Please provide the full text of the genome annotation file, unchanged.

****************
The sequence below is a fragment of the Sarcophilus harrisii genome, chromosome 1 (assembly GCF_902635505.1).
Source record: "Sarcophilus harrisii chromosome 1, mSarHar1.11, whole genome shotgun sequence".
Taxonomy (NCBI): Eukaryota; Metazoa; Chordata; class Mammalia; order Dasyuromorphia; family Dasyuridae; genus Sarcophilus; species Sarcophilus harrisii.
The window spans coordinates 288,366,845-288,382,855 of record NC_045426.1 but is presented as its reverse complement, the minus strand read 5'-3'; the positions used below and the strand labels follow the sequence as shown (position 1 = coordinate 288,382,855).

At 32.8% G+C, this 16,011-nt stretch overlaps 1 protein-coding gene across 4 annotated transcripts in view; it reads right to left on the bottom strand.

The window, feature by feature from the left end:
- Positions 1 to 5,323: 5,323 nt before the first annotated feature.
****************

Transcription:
The sequence below is a fragment of the Sarcophilus harrisii genome, chromosome 1 (assembly GCF_902635505.1).
Source record: "Sarcophilus harrisii chromosome 1, mSarHar1.11, whole genome shotgun sequence".
Taxonomy (NCBI): Eukaryota; Metazoa; Chordata; class Mammalia; order Dasyuromorphia; family Dasyuridae; genus Sarcophilus; species Sarcophilus harrisii.
The window spans coordinates 288,366,845-288,382,855 of record NC_045426.1 but is presented as its reverse complement, the minus strand read 5'-3'; the positions used below and the strand labels follow the sequence as shown (position 1 = coordinate 288,382,855).

At 32.8% G+C, this 16,011-nt stretch overlaps 1 protein-coding gene across 4 annotated transcripts in view; it reads right to left on the bottom strand.

The window, feature by feature from the left end:
- Positions 1 to 5,323: 5,323 nt before the first annotated feature.